Tax breaks – just part of doing business for cities

Bowling Green City Building

By JAN LARSON McLAUGHLIN

BG Independent News

 

Bowling Green City Council member Bruce Jeffers isn’t against business. He’s just doesn’t like the idea of having to offer incentives to attract them to the city.

So before council voted on an ordinance Monday evening for a new job creation and retention program, he had a few questions.

“I value our businesses in Bowling Green,” Jeffers said. And the city has done a good job of making sure the community has good infrastructure and energy options for prospective businesses, he said.

“So I wonder why we need to offer incentives for businesses to come here,” he said. “The answer seems to be because everyone else does it.”

That answer is partially true, responded City Attorney Mike Marsh.

Incentives like tax abatements are nothing new, Marsh explained.

“I wrote the first one 32 years ago,” he said of the first city incentives program for Bowling Green.

The city, Marsh said, doesn’t offer every possible incentive, but picks and chooses what works best here.

“You don’t have to have the exact same programs, but you need to have some things tailored for who we want to attract,” he said.

So the city is selective in its incentives.

“We don’t want people who want to come here and not pay any taxes,” Marsh said. “We’re not desperate. We don’t want to give away the store.”

However, without some incentives, the city may not even get a glance from some perspective businesses.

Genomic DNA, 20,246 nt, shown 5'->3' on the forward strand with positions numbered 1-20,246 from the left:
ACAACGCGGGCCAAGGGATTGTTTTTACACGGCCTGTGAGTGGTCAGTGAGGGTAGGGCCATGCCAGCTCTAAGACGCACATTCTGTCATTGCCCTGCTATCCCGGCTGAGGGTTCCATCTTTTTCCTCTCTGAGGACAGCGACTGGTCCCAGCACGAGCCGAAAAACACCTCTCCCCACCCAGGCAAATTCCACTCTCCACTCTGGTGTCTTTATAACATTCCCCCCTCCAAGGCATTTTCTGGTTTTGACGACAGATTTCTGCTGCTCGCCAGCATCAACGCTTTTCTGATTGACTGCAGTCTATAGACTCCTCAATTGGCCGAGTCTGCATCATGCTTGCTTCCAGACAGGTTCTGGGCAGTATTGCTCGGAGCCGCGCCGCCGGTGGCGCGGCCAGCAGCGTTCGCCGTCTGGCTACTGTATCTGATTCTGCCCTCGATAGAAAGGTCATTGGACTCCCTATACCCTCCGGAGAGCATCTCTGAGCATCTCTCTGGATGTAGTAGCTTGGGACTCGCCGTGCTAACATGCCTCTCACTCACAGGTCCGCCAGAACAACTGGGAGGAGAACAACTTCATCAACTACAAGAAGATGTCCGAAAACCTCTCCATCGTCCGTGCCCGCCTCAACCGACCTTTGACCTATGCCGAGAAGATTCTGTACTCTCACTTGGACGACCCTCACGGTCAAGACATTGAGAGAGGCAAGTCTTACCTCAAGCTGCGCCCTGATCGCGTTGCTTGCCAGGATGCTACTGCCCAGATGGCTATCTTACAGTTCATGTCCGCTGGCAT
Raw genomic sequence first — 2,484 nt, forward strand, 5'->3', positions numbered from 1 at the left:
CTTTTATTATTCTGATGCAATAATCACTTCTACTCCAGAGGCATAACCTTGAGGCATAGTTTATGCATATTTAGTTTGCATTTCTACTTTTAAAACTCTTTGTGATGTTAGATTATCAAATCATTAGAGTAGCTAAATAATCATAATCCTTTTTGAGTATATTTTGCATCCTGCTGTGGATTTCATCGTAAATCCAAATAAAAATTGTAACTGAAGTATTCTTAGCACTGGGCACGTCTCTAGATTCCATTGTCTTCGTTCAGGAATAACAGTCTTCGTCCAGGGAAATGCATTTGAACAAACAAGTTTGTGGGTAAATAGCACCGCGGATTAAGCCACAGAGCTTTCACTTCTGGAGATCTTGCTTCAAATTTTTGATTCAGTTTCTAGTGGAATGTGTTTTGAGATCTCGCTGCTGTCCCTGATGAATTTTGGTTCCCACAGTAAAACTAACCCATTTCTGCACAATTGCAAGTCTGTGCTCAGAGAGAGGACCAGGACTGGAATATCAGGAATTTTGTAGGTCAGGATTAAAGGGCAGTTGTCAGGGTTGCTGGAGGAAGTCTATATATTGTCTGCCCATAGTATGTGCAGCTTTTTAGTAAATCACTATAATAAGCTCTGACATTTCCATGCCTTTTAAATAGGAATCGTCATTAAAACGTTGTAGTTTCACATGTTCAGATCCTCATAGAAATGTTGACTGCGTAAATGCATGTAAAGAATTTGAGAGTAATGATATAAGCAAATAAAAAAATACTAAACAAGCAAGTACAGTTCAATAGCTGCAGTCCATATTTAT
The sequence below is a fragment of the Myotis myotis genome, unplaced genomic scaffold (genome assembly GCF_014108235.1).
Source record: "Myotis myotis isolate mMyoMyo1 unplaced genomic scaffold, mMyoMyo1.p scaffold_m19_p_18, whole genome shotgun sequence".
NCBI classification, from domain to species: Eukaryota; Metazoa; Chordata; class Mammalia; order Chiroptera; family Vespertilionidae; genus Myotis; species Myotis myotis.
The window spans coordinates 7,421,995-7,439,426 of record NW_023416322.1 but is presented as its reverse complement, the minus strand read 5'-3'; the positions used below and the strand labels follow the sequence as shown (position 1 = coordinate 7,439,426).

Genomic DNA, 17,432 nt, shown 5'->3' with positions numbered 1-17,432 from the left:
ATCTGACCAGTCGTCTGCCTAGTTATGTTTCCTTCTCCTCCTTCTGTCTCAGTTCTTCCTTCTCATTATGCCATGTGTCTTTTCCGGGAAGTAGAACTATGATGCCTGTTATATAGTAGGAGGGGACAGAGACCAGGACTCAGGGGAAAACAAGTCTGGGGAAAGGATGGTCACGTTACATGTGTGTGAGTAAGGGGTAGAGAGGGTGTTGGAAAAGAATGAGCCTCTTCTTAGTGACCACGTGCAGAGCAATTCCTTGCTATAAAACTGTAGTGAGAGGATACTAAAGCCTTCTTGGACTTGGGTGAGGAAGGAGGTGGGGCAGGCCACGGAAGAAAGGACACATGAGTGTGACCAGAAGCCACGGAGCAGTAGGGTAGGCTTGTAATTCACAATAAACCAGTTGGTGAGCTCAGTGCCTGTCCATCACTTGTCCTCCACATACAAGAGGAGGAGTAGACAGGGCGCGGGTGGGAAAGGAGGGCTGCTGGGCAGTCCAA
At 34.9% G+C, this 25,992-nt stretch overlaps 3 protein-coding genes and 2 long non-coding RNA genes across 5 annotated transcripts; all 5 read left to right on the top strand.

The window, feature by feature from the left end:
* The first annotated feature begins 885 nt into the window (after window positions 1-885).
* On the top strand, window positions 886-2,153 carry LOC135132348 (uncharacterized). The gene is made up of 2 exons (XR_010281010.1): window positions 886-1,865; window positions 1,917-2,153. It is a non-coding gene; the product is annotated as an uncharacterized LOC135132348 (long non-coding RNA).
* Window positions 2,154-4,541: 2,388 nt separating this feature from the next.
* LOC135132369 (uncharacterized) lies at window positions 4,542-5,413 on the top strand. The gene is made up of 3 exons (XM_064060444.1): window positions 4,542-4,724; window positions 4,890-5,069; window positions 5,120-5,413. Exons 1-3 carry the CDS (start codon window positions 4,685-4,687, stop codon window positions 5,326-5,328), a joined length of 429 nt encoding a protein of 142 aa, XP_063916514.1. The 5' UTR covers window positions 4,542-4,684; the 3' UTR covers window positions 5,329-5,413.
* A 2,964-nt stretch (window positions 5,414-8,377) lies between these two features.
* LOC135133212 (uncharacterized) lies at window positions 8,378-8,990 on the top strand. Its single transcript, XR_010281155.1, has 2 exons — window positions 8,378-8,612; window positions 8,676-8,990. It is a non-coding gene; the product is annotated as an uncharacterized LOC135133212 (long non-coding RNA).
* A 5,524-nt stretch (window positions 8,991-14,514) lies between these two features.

“Then again, if we didn’t have them, we might not have gotten them to look at us,” Marsh said.

Council went on to unanimously approve the new job creation and retention program. According to Assistant Municipal Administrator Joe Fawcett, the program is modeled after one used by the city of Maumee. Similar programs were reviewed from dozens of cities, he said.

The purpose of the city’s program is to “help maintain Bowling Green’s competitiveness as a location for new businesses and the expansion or retention of existing businesses.”

The program offers incentives to qualifying businesses that agree to create a specified number of new jobs. Eligible businesses include headquarters, manufacturing, science and technology, research and development, distribution and certain types of service industries.

To get incentives, the business must create jobs which are new to the city. The jobs must equal a minimum annual local payroll totaling $350,000 within a three-year period. Companies may receive up to 50 percent of the total payroll tax that the city receives from those jobs for a period of three years.

For the retention of existing jobs, the program gives consideration to companies contemplating leaving Bowling Green for sound financial or economic reasons. An existing company claiming job retention would be eligible for a grant based upon the amount of payroll for those jobs to potentially be lost if the retention effort is not successful.

Businesses claiming retention must make a strong case that without this grant the company will either lose these jobs permanently or the company will close down permanently. The company may receive up to 50 percent of the total payroll tax that the city receives from those jobs for the period of up to three years.

The program includes steps to recapture city funds if the businesses fail to live up to their end of the agreements.

If the company fails to meet its projected payroll or employment projections during the three-year period, City Council may require the company to repay the grant funds awarded.

Each agreement will require the company to immediately reimburse the city for 100 percent of the amount they were granted if the business leaves or discontinues operations in the city during the three-year term of the agreement or during the post grant commitment period agreed to in the deal.

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